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Debian GNU/Linux Reference Guide
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10.8 Triggering network configuration

We have seen how interfaces can be configured or reconfigured. This needs to be done at appropriate times.

Traditionally the network was configured during the boot sequence via the /etc/rcS.d/S40networking initscript and was rarely reconfigured. Services that depended on networking were started later in the boot sequence. On shutdown or reboot the initscripts were run in the opposite order.

Currently, however, there is a trend in GNU and Linux toward supporting hardware and circumstances that change dynamically. First support was added for hot swappable PCMCIA cards; more recently the hotplug mechanism has been added so that many more peripherals can be swapped in and out while the computer is running. This includes networking hardware. Note that services that depend on hardware that is hot swapped must only be started after the hardware is inserted and must be stopped when the hardware is removed. This means that such services must be removed from the control of the System V init system and put under the control of ifupdown instead.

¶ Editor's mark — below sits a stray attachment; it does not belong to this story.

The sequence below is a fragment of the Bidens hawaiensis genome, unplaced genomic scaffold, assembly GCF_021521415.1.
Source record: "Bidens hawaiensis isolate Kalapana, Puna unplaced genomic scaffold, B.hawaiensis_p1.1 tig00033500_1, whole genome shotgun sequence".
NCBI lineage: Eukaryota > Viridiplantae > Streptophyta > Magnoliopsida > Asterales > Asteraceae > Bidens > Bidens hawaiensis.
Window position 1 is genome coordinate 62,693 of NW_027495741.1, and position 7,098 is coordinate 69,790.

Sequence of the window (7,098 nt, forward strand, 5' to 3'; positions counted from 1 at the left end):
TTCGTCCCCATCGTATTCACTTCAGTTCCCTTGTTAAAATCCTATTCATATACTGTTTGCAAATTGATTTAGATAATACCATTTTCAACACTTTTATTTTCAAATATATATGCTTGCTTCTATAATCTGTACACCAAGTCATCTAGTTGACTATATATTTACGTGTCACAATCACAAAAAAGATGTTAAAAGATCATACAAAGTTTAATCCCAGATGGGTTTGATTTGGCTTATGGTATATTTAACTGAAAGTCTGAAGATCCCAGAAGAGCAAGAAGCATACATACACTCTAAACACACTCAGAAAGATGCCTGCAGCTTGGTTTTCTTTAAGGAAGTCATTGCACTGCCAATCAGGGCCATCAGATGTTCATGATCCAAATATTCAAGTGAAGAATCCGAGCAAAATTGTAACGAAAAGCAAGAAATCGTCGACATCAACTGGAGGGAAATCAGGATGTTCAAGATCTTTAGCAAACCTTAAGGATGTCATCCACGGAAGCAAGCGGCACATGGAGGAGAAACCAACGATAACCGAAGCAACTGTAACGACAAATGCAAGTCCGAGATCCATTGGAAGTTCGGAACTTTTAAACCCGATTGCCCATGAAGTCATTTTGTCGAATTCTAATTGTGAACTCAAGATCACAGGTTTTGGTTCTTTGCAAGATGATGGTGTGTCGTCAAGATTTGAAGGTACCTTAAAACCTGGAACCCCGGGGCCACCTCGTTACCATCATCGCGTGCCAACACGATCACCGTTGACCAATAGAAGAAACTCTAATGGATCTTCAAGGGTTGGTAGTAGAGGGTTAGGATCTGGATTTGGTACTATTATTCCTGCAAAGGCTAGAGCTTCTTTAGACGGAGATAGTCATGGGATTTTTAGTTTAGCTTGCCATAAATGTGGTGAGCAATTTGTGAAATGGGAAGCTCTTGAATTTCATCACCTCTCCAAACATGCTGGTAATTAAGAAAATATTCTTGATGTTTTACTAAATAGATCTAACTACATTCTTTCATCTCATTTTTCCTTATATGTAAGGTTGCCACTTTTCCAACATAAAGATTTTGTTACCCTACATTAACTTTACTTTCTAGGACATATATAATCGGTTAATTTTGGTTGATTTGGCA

For example, suppose service foo controlled by initscript /etc/init.d/foo depends on dynamically reconfigured network interface eth0.

  • First remove foo from the control of the init system. If you are using the sysv-rc init system then do the following. [61]

         # rm /etc/rc[2345].d/S??foo
    
  • Then put foo under the control of ifupdown by adding up and down options to the eth0 stanza in /etc/network/interfaces which contain calls to the foo initscript:

         iface eth0 inet dhcp
                 up /etc/init.d/foo start
                 down /etc/init.d/foo stop
    

Debian GNU/Linux Reference Guide
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